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Lebanon’s Cedars suffer

Photo by Nijad Saed Eddine

Climate change is threatening Lebanon's sacred cedar trees.

Cedar trees are known globally and historically, for being amongst the most robust on earth. In Lebanon, they are the national icon of the country. It is one of Lebanon’s few unifying symbols, the cedar is emblazoned on the Lebanese flag, the currency and the national airline, however, new threats are chasing the cedars, caused by global warming and climate change. 

The comfort level for cedars has been challenged by the escalating heat, which has forced the trees to seek out colder upcoming winters by migrating towards newer heights in the mountains. 

“Temperatures have risen considerably in our region,” notes Nizar Hani, Director General for the Shouf Biosphere Reserve, “resulting in approximately 0.7-degree elevation above the yearly average temperature.

Lebanon’s government predicts a potential two-degree Celsius temperature rise and a 20% decrease in rainfall by 2040. This could lead to a 40% reduction in snow areas, potentially limiting cedar growth to mountainous regions in the country’s North by the end of the century if temperature trends align with expert predictions.

The Cedars serve as a testament to the presence of the Lebanese people, and embody their resilient spirit. Presiding silently for centuries, they bear witness to the country’s rich and varied history.

Efforts are underway among various Lebanese organizations focused on redressing the decline of cedar populations, working with the aim of broadening terrains and replenishing trees to minimize endangerment. Their action emphasizes expanding the scope of currently existing forests, as well as reinforcing their capacity to withstand likely shifts in climate and changes in ecological conditions in the future.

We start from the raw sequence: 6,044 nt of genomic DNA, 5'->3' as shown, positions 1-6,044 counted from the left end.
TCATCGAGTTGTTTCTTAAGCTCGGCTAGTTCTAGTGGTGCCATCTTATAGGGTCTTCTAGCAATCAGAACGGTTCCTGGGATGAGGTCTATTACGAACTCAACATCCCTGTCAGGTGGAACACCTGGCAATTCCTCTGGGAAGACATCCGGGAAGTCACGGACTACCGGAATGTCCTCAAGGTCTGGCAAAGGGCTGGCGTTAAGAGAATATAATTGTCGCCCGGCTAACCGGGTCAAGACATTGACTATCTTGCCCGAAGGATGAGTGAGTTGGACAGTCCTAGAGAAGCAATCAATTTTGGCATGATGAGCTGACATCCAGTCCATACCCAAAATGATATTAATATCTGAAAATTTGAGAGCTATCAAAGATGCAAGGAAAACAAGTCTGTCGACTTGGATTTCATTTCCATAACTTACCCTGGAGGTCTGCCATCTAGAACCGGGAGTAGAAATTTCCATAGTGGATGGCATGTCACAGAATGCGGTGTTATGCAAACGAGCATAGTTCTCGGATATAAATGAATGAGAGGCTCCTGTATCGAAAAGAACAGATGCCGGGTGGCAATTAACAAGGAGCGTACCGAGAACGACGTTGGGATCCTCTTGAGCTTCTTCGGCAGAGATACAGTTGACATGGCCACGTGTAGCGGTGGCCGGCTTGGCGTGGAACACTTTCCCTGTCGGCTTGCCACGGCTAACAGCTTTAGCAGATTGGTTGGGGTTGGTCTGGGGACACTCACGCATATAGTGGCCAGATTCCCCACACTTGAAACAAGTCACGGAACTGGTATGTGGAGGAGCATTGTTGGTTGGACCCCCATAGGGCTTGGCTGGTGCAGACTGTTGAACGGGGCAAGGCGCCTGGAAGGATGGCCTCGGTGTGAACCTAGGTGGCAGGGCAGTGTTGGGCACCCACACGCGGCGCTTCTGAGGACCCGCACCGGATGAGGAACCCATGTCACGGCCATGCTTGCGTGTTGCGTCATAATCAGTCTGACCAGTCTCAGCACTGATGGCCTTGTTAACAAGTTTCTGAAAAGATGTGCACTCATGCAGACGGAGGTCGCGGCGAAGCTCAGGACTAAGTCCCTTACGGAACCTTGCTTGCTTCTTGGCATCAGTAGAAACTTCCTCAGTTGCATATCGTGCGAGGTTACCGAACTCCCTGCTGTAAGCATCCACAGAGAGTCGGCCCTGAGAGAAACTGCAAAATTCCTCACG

By collaborating with nearby communities, the Lebanon Reforestation Initiative (LRI) and its counterparts in Lebanon have succeeded in enriching the area by planting a vast selection of native trees – cedar, fir, juniper, pine, oak, and other trees to encourage the advancement of a thriving forest for both safeguarding enhanced biodiversity and fire prevention.

Director of LRI, Dr. Maya Nehme claimed that the Lebanese cedar is under threat from various sources. Due to an increasing population, people continuously build houses disregarding the regions where cedars are meant to spread naturally or connect with other forests.

A significant danger arises in areas with a significant number of private lands whereby human interventions may threaten the apparent longevity of cedar trees.

According to Nehme, Lebanon’s iconic cedar trees have not only recently been impacted by changing snow patterns brought on by climate change, but have also suffered from a long history of fragmentation caused by the ruthless felling practices of ancient civilizations.

“Although replanting has been practically non-existent, humans continued to harvest the remaining trees for construction and trade,” Nehme explained.

The current state of the forests is fragmented with smaller and disjointed cedar stands. This lack of connectivity poses significant challenges to forest regeneration, genetic diversity and continuity. Thus, LRI aims to bridge the gaps by replanting the empty spaces between the existing cedar forests. With a continuous forest cover attained in this manner, long-term survival of the forest is achievable.